If that is what the US wants then I am sure they will feel much safer behind their ABM shield with the new Start treaty torn up and the INF treaty torn up...

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    Re: Russian Strategic Nuclear Warheads: Numbers

    Post  GarryB on Sun Feb 26, 2012 4:09 pm

    I wonder how the US would feel about foreign countries interfering in US elections the way the US likes to interfere in elections around the planet.

    Perhaps the Russians should start supporting and arming fringe groups in the US?

    What goes around comes around... the irony is that the US is likely going to get to choose between Obama and someone like Gingrich or Romney... Wow... talk about the bestest and brightest!!!

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    Re: Russian Strategic Nuclear Warheads: Numbers

    Post  Austin on Mon Feb 27, 2012 1:02 am

    Oh if any country tries to directly promote Democracy inside the US , they would probably put that country in the list of Terrorist Sate actively promoting to Undermine Democracy in US.

    But in US foreign fund do play a role via Special Interest Group which are recognised Lobbies and Business Lobbies.

    The best way to infulence US decision more favourible to Russia is to trap these business lobbies and Special Interest Group , these lobbies have many Congress and Senator on their payrole and they come in handy. This is besides direct state to state relationship.

    Russia needs to find a way to increase opportunities with US that influences every thing from top to bottom , thats the way China promotes it foreign policy with US if you have huge business and trade ties with US then you really do not need much lobbies it comes with the package.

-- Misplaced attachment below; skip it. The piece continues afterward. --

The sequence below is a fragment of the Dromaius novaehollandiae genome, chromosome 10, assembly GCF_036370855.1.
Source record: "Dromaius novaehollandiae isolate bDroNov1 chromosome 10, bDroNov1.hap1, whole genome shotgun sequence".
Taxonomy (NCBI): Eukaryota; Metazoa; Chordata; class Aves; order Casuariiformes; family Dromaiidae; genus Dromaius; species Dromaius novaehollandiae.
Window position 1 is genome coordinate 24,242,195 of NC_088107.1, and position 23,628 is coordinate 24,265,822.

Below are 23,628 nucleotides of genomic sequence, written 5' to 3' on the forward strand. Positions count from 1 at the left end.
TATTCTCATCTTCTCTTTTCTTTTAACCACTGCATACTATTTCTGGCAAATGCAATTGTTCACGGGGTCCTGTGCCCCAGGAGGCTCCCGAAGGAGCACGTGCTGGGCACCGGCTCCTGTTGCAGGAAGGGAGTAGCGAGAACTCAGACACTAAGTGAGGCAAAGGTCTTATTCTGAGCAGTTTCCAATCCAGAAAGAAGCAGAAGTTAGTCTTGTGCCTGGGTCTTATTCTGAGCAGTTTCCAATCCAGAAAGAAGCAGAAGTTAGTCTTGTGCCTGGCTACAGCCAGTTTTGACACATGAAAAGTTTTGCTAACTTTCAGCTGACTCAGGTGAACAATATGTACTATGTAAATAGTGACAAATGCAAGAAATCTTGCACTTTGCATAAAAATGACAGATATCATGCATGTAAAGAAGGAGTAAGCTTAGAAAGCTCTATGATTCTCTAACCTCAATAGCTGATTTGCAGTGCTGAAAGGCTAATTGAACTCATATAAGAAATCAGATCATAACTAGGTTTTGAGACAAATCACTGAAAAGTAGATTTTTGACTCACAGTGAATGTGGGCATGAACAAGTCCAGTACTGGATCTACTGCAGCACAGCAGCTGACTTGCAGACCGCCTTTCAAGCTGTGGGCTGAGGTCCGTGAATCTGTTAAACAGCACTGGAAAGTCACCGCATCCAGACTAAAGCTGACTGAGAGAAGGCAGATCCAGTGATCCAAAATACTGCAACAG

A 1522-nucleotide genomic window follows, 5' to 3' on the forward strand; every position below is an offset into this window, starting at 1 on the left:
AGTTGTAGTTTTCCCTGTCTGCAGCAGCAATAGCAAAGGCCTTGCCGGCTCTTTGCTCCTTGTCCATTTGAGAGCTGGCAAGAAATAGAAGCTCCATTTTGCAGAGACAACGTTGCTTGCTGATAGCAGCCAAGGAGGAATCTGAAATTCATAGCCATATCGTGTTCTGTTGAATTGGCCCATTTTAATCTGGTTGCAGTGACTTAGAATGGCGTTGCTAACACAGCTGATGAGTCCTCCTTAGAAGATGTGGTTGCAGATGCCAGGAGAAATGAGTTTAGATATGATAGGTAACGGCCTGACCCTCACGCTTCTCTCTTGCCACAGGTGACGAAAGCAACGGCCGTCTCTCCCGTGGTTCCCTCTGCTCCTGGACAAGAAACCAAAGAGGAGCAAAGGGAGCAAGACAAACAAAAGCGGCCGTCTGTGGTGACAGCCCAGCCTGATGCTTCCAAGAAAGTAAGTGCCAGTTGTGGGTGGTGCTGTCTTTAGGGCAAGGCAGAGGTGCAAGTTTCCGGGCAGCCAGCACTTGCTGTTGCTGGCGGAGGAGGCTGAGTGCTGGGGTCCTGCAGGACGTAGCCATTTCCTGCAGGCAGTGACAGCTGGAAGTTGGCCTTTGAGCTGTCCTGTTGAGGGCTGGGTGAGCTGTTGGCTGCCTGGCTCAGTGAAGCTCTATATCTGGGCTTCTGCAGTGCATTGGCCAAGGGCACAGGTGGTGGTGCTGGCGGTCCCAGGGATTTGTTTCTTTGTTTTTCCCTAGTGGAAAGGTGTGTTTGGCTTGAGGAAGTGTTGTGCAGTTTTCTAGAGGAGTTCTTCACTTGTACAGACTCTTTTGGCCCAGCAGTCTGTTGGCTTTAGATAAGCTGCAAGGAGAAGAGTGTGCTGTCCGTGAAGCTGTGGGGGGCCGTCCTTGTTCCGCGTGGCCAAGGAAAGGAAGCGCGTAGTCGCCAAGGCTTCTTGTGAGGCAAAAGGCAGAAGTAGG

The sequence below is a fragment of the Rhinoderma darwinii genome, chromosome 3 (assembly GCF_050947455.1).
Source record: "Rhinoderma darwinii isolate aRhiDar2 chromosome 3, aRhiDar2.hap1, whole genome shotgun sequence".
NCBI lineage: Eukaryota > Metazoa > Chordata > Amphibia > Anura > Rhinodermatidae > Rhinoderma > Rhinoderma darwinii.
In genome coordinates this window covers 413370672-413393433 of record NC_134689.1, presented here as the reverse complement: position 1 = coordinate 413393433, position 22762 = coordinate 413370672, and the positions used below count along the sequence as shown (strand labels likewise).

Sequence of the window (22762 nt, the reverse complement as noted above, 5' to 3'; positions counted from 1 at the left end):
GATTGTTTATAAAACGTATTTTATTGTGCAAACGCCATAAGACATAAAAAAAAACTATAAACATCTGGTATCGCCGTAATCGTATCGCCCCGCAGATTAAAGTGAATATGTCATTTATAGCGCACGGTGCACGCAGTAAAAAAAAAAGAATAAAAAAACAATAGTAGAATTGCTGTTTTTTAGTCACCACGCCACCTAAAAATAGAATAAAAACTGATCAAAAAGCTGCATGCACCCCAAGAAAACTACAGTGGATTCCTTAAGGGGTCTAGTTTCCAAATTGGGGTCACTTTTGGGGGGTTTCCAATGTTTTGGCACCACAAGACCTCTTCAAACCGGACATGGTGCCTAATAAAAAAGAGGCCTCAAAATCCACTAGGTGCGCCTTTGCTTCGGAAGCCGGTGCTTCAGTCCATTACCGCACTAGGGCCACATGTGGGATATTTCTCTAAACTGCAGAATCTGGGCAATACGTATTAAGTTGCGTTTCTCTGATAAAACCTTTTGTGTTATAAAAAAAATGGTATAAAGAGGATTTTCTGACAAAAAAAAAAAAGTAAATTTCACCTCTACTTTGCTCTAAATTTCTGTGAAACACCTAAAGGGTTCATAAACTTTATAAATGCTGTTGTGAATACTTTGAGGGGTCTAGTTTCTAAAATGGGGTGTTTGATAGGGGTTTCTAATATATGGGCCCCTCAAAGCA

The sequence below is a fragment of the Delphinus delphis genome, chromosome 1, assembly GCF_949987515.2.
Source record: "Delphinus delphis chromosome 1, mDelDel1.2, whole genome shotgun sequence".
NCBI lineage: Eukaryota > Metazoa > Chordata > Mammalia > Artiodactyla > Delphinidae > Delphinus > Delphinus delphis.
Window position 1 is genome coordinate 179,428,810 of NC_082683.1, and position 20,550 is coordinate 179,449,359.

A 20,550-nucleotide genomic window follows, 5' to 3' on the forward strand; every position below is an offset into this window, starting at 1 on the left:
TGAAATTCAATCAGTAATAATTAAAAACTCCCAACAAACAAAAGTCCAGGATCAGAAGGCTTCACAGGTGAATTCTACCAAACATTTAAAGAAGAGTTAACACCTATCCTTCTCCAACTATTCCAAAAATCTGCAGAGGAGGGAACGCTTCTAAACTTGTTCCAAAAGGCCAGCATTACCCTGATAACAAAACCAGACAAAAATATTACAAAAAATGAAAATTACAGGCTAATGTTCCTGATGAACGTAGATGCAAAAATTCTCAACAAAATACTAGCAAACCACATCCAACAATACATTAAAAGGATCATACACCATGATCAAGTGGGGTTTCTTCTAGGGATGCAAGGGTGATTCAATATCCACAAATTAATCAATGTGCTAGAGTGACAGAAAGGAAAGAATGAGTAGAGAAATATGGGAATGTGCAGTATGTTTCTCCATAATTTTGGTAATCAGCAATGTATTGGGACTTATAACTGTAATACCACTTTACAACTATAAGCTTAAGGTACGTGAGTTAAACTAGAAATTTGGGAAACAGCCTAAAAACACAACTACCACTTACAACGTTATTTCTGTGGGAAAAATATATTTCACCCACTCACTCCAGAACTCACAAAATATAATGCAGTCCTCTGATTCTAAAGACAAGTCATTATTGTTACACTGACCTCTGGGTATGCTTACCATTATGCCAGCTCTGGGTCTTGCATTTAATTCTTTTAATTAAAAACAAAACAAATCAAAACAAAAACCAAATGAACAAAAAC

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    Re: Russian Strategic Nuclear Warheads: Numbers

    Post  GarryB on Mon Feb 27, 2012 3:09 am

    Heheheehehehe... you said promote democracy...

    Lobby groups and funding NGOs is the opposite of democracy.

    I agree with the Egyptians and any foreign funded NGO that decides to interfere in Russian elections should get time in jail.

    But then look at that record... US spy is caught and arrested but claims to be terminally ill so is pardoned by Yeltsin... spy goes home and suddenly recovers...

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    Russian Nuclear Forces numbers:

    Post  George1 on Mon Apr 09, 2012 7:30 am

    http://bos.sagepub.com/content/68/2/87.full.pdf+html


    Last edited by George1 on Sat Apr 11, 2015 12:01 pm; edited 4 times in total

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    Re: Russian Strategic Nuclear Warheads: Numbers

    Post  Mindstorm on Mon Apr 09, 2012 9:40 am


    The most clear example of what lowest level of reliability and lousy factual accuracy can achieve a publication relying on....newspapers data and low level uneducated guess-works as its main sources. Smile Smile